Samsung Prototype Debut May Help Kickstart Foldable Trend

Samsung chose its San Francisco developer conference to unveil the anticipated prototype of its foldable two-screen smartphone. The Infinity Flex Display touts a 7.3-inch screen that can be folded to easily fit in a user’s pocket. The device also includes what the company calls a “multi active window” feature that enables running up to three apps simultaneously. Google will support the phones with its Android operating system and is working with Samsung on next year’s planned launch. Meanwhile, foldable tech is becoming an emerging trend, with products in various stages from Huawei, Lenovo, Royole, Xiaomi and LG, some of which we may see at CES in January. Continue reading Samsung Prototype Debut May Help Kickstart Foldable Trend

Japan Display Plans to Introduce Flexible LCD Screens in 2018

Apple supplier Japan Display Inc. announced it plans to provide flexible LCD panels next year as part of an effort to take on its South Korean competitors. Samsung introduced the angled display for its Galaxy Edge series in 2014 using OLED tech. Rival LCDs were limited due to their glass layer, “which is why the LCD screens on Apple’s iPhone series — some made by Japan Display — are flat,” reports The Wall Street Journal. “Japan Display’s new LCD uses plastic instead of glass. While not as flexible as OLED screens, Japan Display’s chief operating officer, Shuji Aruga, said it is flexible enough to be used in Galaxy Edge-type designs.” Continue reading Japan Display Plans to Introduce Flexible LCD Screens in 2018

Netflix to Introduce High Dynamic Range to its 4K Streaming

During the LG press conference at CES earlier this week, Netflix announced that it plans to introduce high dynamic range (HDR) to its 4K UHD streaming sometime this year. While a specific timeline was not revealed, it is expected that the HDR streaming will coincide with the launch of LG’s much talked about OLED TVs. Netflix support for HDR was also announced with Sony; the company’s X900C ultra-thin UHD TV showcased at CES will run on the new Android TV platform and provide access to Netflix 4K. Continue reading Netflix to Introduce High Dynamic Range to its 4K Streaming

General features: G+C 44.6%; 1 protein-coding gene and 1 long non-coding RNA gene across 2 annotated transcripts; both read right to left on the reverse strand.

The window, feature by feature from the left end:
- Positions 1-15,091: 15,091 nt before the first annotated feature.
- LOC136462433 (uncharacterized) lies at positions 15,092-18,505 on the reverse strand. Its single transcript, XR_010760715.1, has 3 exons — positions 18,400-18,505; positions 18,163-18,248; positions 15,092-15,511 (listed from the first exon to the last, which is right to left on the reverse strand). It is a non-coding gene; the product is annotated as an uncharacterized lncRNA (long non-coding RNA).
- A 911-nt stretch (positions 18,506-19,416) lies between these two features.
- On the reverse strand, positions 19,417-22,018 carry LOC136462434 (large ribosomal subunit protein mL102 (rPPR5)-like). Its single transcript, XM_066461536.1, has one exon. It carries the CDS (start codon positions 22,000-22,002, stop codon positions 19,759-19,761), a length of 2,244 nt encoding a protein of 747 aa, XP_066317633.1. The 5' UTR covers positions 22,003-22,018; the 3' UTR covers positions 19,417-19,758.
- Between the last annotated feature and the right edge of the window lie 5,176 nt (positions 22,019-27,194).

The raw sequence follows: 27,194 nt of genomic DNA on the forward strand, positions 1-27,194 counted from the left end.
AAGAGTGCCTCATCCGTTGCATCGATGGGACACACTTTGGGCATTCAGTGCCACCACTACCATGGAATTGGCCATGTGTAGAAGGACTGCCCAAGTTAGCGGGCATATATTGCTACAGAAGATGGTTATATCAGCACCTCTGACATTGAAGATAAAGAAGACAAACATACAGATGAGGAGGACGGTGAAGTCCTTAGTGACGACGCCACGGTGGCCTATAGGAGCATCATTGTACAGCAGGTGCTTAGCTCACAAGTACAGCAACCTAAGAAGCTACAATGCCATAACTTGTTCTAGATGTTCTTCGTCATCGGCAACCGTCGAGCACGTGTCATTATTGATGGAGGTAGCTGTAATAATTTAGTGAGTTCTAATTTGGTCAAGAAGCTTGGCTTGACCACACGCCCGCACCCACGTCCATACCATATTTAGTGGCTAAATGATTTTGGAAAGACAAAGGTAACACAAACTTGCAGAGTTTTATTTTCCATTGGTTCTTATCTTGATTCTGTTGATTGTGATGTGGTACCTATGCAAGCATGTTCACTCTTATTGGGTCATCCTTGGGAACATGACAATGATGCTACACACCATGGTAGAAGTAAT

2015 CES: The State of Displays – Bigger and Smarter and 4K

CEA Director of Industry Analysis Steve Koenig described the evolution of displays and what to expect in 2015 and beyond. Bottom line: Consumers are going for bigger screens, smarter functions and more resolution. CEA studies show a growth in awareness of 4K/UHD among consumers, and that translates to an intent to purchase. Of the approximately 168 million U.S. adults who say they plan to buy a new TV in the next three years, 27 percent — 45 million consumers — intend to buy a 4K/UHD set. Continue reading 2015 CES: The State of Displays – Bigger and Smarter and 4K

Rohinni Develops Printable Lighting with Ultrathin Lightpaper

Idaho-based Rohinni is aiming to reinvent ultrathin LED lighting with its Lightpaper technology, which essentially prints lighting and applies it to almost any surface. Lightpaper mixes ink and tiny LEDs and then prints them on a conductive layer, which is positioned between two other layers and sealed. When current runs through the tiny diodes (about the size of a blood cell), they light up. Rohinni envisions the tech being used for everything from illuminated logos on CE devices to vehicle headlights. Continue reading Rohinni Develops Printable Lighting with Ultrathin Lightpaper

Bendable Displays Are Closer Than Ever to Hitting the Market

Samsung was one of the first companies to tempt consumers with the prototype of a bendable display at CES, but so far, Samsung and others have faced manufacturing challenges in bringing these displays to market. However, a California-based startup, Kateeva, has developed a new manufacturing process that it claims will save time, cut costs, and make bendable screens more durable. Another company, Canatu, has also developed technology to make bendable touch screens. Continue reading Bendable Displays Are Closer Than Ever to Hitting the Market

Longer-Lasting Solid-State Batteries May Power New Wearables

Solid-state batteries, which have been used for wireless sensors but are typically considered too expensive for most devices, can now be manufactured much cheaper, according to Applied Materials. The company, which supplies equipment for semiconductor and display industries, says that these longer lasting batteries can be used in anything from smartwatches to electric cars. The company plans its first commercial use of the batteries in wearable devices, where size is a limitation.  Continue reading Longer-Lasting Solid-State Batteries May Power New Wearables

Rollable, High Definition TVs and Phone Screens May Be Next